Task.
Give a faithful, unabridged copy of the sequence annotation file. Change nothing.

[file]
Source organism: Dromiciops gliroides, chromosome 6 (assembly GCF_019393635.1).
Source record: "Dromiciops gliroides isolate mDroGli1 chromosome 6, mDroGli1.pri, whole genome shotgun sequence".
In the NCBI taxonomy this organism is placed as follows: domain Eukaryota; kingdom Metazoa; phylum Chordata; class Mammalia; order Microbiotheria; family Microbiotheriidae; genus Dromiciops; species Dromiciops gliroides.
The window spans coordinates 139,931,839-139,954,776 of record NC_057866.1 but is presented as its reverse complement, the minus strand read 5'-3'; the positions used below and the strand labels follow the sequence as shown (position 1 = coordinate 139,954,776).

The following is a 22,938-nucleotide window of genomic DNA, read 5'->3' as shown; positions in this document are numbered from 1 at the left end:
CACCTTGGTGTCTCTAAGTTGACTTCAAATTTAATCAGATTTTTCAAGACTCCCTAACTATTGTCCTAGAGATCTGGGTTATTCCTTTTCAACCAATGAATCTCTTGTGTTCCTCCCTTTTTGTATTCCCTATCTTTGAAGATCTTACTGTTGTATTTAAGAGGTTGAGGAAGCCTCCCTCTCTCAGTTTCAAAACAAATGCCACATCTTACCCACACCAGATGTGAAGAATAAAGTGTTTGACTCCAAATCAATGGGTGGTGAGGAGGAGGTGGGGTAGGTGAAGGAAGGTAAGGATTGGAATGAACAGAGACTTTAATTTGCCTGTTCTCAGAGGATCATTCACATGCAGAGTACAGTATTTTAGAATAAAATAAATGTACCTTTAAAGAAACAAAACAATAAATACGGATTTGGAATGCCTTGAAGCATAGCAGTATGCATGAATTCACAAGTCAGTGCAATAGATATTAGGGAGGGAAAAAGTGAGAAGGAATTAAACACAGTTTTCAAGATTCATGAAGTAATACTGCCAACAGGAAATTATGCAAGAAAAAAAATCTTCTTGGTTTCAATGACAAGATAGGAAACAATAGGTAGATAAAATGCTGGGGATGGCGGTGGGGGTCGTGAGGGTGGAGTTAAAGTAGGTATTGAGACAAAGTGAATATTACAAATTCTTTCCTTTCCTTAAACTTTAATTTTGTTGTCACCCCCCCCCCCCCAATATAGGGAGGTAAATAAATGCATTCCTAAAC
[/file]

Source organism: Dromiciops gliroides, chromosome 6 (assembly GCF_019393635.1).
Source record: "Dromiciops gliroides isolate mDroGli1 chromosome 6, mDroGli1.pri, whole genome shotgun sequence".
In the NCBI taxonomy this organism is placed as follows: domain Eukaryota; kingdom Metazoa; phylum Chordata; class Mammalia; order Microbiotheria; family Microbiotheriidae; genus Dromiciops; species Dromiciops gliroides.
The window spans coordinates 139,931,839-139,954,776 of record NC_057866.1 but is presented as its reverse complement, the minus strand read 5'-3'; the positions used below and the strand labels follow the sequence as shown (position 1 = coordinate 139,954,776).

The following is a 22,938-nucleotide window of genomic DNA, read 5'->3' as shown; positions in this document are numbered from 1 at the left end:
CACCTTGGTGTCTCTAAGTTGACTTCAAATTTAATCAGATTTTTCAAGACTCCCTAACTATTGTCCTAGAGATCTGGGTTATTCCTTTTCAACCAATGAATCTCTTGTGTTCCTCCCTTTTTGTATTCCCTATCTTTGAAGATCTTACTGTTGTATTTAAGAGGTTGAGGAAGCCTCCCTCTCTCAGTTTCAAAACAAATGCCACATCTTACCCACACCAGATGTGAAGAATAAAGTGTTTGACTCCAAATCAATGGGTGGTGAGGAGGAGGTGGGGTAGGTGAAGGAAGGTAAGGATTGGAATGAACAGAGACTTTAATTTGCCTGTTCTCAGAGGATCATTCACATGCAGAGTACAGTATTTTAGAATAAAATAAATGTACCTTTAAAGAAACAAAACAATAAATACGGATTTGGAATGCCTTGAAGCATAGCAGTATGCATGAATTCACAAGTCAGTGCAATAGATATTAGGGAGGGAAAAAGTGAGAAGGAATTAAACACAGTTTTCAAGATTCATGAAGTAATACTGCCAACAGGAAATTATGCAAGAAAAAAAATCTTCTTGGTTTCAATGACAAGATAGGAAACAATAGGTAGATAAAATGCTGGGGATGGCGGTGGGGGTCGTGAGGGTGGAGTTAAAGTAGGTATTGAGACAAAGTGAATATTACAAATTCTTTCCTTTCCTTAAACTTTAATTTTGTTGTCACCCCCCCCCCCCCAATATAGGGAGGTAAATAAATGCATTCCTAAAC